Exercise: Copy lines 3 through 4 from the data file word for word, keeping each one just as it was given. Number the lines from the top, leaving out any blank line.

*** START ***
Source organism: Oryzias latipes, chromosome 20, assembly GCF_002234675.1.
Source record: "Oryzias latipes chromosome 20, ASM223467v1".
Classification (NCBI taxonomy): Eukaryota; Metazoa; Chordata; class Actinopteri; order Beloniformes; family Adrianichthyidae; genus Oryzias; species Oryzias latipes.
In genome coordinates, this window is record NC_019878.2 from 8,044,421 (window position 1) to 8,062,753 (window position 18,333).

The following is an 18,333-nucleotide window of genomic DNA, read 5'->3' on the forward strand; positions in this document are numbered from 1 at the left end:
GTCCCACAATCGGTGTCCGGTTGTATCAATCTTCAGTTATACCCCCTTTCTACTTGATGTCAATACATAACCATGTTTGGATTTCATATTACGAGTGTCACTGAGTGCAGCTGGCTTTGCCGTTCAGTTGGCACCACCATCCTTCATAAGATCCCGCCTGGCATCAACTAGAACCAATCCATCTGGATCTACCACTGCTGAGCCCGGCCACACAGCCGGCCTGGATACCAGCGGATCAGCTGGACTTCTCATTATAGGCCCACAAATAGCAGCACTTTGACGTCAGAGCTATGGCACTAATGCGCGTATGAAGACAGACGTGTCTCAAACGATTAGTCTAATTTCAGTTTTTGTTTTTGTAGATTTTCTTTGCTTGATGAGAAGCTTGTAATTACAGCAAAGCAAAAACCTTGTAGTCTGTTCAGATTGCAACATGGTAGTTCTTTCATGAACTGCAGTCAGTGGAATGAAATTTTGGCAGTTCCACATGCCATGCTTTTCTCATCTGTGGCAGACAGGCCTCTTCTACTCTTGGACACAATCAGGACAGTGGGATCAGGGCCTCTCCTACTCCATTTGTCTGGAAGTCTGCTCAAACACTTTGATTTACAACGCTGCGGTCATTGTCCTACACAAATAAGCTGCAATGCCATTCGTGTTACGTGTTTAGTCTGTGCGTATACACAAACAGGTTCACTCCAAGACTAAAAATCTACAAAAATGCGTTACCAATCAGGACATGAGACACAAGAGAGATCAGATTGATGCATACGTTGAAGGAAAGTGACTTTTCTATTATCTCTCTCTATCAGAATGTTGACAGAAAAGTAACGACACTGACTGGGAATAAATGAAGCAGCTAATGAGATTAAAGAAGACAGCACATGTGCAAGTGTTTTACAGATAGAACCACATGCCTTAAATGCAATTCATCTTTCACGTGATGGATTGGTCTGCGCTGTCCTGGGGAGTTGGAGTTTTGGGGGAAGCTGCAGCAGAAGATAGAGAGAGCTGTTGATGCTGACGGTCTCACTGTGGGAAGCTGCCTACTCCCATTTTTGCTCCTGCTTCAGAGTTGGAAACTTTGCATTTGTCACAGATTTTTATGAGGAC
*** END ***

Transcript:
Classification (NCBI taxonomy): Eukaryota; Metazoa; Chordata; class Actinopteri; order Beloniformes; family Adrianichthyidae; genus Oryzias; species Oryzias latipes.
In genome coordinates, this window is record NC_019878.2 from 8,044,421 (window position 1) to 8,062,753 (window position 18,333).